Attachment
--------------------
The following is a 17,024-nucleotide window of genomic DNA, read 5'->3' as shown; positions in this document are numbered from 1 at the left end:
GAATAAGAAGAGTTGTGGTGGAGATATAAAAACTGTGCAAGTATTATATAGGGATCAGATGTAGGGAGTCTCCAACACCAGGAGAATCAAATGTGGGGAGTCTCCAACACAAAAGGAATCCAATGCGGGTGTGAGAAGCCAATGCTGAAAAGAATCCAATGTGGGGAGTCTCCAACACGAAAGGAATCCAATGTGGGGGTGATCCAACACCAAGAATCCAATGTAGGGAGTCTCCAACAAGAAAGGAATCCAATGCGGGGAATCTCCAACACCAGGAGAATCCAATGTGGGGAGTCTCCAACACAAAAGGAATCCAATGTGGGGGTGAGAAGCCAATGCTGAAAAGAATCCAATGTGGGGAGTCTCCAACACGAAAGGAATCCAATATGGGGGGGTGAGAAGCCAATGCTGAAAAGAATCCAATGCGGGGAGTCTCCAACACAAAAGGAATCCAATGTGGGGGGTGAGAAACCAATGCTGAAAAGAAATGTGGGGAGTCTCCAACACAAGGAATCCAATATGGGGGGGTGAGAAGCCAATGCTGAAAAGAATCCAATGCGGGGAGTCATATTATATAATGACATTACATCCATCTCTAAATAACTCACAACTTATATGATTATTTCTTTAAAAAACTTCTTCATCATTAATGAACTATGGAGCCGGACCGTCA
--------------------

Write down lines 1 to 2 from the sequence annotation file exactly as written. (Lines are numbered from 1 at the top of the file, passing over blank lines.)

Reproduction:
The following is a 17,024-nucleotide window of genomic DNA, read 5'->3' as shown; positions in this document are numbered from 1 at the left end:
GAATAAGAAGAGTTGTGGTGGAGATATAAAAACTGTGCAAGTATTATATAGGGATCAGATGTAGGGAGTCTCCAACACCAGGAGAATCAAATGTGGGGAGTCTCCAACACAAAAGGAATCCAATGCGGGTGTGAGAAGCCAATGCTGAAAAGAATCCAATGTGGGGAGTCTCCAACACGAAAGGAATCCAATGTGGGGGTGATCCAACACCAAGAATCCAATGTAGGGAGTCTCCAACAAGAAAGGAATCCAATGCGGGGAATCTCCAACACCAGGAGAATCCAATGTGGGGAGTCTCCAACACAAAAGGAATCCAATGTGGGGGTGAGAAGCCAATGCTGAAAAGAATCCAATGTGGGGAGTCTCCAACACGAAAGGAATCCAATATGGGGGGGTGAGAAGCCAATGCTGAAAAGAATCCAATGCGGGGAGTCTCCAACACAAAAGGAATCCAATGTGGGGGGTGAGAAACCAATGCTGAAAAGAAATGTGGGGAGTCTCCAACACAAGGAATCCAATATGGGGGGGTGAGAAGCCAATGCTGAAAAGAATCCAATGCGGGGAGTCATATTATATAATGACATTACATCCATCTCTAAATAACTCACAACTTATATGATTATTTCTTTAAAAAACTTCTTCATCATTAATGAACTATGGAGCCGGACCGTCA